I subscribe to several email newsletters. A couple of them are valuable for more than the information they convey.
Their authors have a delightfully hard time choosing the right word from a pair or more of homonyms.
One of these authors admitted to being stressed by something and apparently figured most of his readership wouldn’t be especially sympathetic. So he added, “queue the violin music.”
“Queue” is a much more common word in British English than American English. It means a line of people waiting, say, to buy a concert ticket. As a classical music lover, it saddens me that the queue for violin music is always so much shorter than for rock music.
But somehow I don’t think that’s what the writer meant.
He facetiously suggested that his confession of stress was a signal for violin music to start. The word he wanted was “cue.” It has several meanings. One of them is a signal to an actor, sound engineer, etc. that it’s time to enter, speak a particular line, or perform some technical effect.
This same young man, in another message, explained what he did to solve a particular kind of problem and why. “I suggest you follow suite.”
Since I have already mentioned violin music, I might as well begin by saying a suite is a set of dances composed for listening instead of dancing. The Nutcracker, for example, is a ballet. While the orchestra plays in the pit, the audience watches dancers on stage. Some of those dances make up the Nutcracker Suite, which people hear at a concert without dancing.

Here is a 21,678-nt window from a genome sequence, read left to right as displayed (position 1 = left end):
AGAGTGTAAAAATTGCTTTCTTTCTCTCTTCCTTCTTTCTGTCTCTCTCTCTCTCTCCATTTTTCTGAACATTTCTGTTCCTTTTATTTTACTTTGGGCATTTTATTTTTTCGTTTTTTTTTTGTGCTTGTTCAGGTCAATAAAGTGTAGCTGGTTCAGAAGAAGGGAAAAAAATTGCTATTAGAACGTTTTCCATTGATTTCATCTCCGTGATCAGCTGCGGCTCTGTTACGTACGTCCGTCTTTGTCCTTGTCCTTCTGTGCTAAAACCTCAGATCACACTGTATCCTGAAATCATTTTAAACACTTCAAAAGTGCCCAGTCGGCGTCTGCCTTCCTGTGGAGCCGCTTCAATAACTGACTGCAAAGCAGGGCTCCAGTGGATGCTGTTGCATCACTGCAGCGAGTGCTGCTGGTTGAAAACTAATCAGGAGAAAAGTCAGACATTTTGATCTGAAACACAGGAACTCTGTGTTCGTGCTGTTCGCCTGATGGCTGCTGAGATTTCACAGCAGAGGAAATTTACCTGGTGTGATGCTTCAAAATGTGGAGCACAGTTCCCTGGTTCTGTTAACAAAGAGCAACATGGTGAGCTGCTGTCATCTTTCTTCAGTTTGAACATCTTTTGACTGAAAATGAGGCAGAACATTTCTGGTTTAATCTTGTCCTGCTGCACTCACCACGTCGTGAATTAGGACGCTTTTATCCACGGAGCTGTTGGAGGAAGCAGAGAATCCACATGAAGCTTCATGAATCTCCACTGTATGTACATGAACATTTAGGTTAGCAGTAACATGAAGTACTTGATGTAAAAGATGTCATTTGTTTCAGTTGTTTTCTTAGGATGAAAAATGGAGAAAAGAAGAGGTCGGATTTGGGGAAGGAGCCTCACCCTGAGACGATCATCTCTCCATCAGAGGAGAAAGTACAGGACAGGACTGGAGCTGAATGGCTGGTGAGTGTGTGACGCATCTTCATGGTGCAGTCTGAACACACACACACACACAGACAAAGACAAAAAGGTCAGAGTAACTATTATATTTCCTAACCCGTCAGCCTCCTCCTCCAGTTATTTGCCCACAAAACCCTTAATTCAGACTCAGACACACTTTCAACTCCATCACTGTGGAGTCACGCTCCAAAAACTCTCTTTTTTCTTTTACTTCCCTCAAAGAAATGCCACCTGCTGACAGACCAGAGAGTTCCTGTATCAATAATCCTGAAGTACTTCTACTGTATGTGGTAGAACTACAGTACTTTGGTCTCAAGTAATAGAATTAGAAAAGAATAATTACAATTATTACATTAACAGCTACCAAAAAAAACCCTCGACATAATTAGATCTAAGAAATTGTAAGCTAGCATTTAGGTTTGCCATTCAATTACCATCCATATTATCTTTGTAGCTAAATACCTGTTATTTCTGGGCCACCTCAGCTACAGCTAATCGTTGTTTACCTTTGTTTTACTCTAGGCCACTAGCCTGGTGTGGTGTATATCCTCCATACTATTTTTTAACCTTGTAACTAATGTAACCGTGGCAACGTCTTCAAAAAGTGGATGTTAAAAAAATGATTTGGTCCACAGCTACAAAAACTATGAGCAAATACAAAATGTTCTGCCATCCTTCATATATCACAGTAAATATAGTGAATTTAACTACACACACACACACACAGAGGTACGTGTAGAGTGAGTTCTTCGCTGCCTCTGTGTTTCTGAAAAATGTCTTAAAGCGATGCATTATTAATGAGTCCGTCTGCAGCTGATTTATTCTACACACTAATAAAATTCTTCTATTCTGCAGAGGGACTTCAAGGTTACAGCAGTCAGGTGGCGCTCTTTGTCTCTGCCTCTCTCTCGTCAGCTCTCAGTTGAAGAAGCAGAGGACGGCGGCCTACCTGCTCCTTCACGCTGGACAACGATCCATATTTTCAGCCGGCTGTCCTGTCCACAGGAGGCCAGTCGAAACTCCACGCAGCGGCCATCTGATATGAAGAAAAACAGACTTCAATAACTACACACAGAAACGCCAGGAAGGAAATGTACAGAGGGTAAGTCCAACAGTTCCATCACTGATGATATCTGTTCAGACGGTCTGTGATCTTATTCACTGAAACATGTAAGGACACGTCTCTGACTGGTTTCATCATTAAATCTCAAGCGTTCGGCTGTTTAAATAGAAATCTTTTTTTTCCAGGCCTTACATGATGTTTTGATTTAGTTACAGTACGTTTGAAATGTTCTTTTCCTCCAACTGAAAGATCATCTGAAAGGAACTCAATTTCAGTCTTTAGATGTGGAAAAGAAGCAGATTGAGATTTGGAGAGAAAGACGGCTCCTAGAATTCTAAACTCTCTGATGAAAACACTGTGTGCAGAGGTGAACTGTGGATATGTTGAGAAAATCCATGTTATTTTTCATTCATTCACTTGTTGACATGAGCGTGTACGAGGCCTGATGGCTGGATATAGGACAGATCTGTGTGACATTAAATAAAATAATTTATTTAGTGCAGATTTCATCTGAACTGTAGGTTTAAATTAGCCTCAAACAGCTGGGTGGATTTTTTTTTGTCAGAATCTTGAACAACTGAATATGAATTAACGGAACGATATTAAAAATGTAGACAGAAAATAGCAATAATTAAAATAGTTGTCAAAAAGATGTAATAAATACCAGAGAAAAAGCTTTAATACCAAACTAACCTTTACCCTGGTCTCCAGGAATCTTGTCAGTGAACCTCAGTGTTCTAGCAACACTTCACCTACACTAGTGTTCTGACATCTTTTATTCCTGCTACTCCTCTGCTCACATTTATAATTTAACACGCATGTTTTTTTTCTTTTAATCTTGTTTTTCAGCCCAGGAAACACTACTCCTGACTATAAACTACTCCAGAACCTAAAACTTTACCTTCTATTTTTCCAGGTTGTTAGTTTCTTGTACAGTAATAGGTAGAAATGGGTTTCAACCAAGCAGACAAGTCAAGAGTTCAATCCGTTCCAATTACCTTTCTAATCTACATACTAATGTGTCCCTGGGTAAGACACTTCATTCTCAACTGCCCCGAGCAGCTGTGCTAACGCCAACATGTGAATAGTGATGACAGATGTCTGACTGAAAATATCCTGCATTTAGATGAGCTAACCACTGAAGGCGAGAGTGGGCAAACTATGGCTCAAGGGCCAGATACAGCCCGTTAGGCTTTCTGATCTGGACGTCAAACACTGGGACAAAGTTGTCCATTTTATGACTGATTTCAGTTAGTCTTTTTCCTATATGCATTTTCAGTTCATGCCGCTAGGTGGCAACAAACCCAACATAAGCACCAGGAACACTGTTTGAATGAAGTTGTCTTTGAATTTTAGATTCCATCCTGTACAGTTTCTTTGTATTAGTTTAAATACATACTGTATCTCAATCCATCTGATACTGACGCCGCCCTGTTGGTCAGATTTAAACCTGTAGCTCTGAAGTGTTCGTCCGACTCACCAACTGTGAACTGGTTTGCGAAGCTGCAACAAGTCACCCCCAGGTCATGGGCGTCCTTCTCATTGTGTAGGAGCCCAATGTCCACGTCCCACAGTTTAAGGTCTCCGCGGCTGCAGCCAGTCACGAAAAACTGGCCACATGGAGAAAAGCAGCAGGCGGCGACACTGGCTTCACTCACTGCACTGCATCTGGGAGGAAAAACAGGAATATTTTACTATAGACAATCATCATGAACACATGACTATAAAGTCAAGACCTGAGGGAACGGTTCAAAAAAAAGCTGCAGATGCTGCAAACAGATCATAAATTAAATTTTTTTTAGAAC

Various other usages of “suite” all refer to a collection of things intended to be used together. An office suite is a collection of rooms used by a particular company. A hotel suite is more than a single room intended for use by one guest or group of guests. A suite of furniture is intended to be used in the same room.
Suit can also mean a set of clothing made of the same color and pattern of fabric meant to be worn together.
Many card games use suits of cards. I don’t know why it’s not suites of cards. “Suit,” too, frequently refers to a set of things. It’s also what you might intend to file or avoid when you hire a lawyer or what a young man pursues when he’s courting. But let’s stay with the set.
All the cards with diamonds on them in a standard card deck make up a suit. So do all the green cards in Uno.
The rule in many games is that if one player starts a round in a particular suit, all the other players must play the same suit, or follow suit. We often use “follow suit” to mean doing other things the same as someone has done before. For whatever reason, the very similar word with “e” at the end is the wrong word.
Another email writer warned against drifting through a project hoping to be doing it right. “The perfect anecdote. . .is to commit your formula to memory.”
An anecdote is a brief story, often funny but always interesting. What’s interesting or funny about committing a formula to memory? And what does that have to do with working on a project in a way that all but guarantees failure.
Failure is like a poison. The way to counteract a poison is an antidote. Anti- means against. The “dote” part comes from Greek for “give.” An antidote, then, is a remedy you give against a poison.
Language teachers and editors have been looking for an antidote to misused language for generations. I’m kind of glad they haven’t found one. When someone makes the wrong choice between a “pear” of words, it can be really funny.
Does that make it an anecdote?
P.S. I now have clear evidence that I’m not the only writer who has fun with homonyms. Someone commented on an earlier article on misused pears and pointed out that I had committed a booboo myself. I aimed at a letter on the keyboard, but didn’t hit it hard enough that it registered. I decided to let it stand.
But I’m certainly not going to point it out to you. If you want to see it, search for it!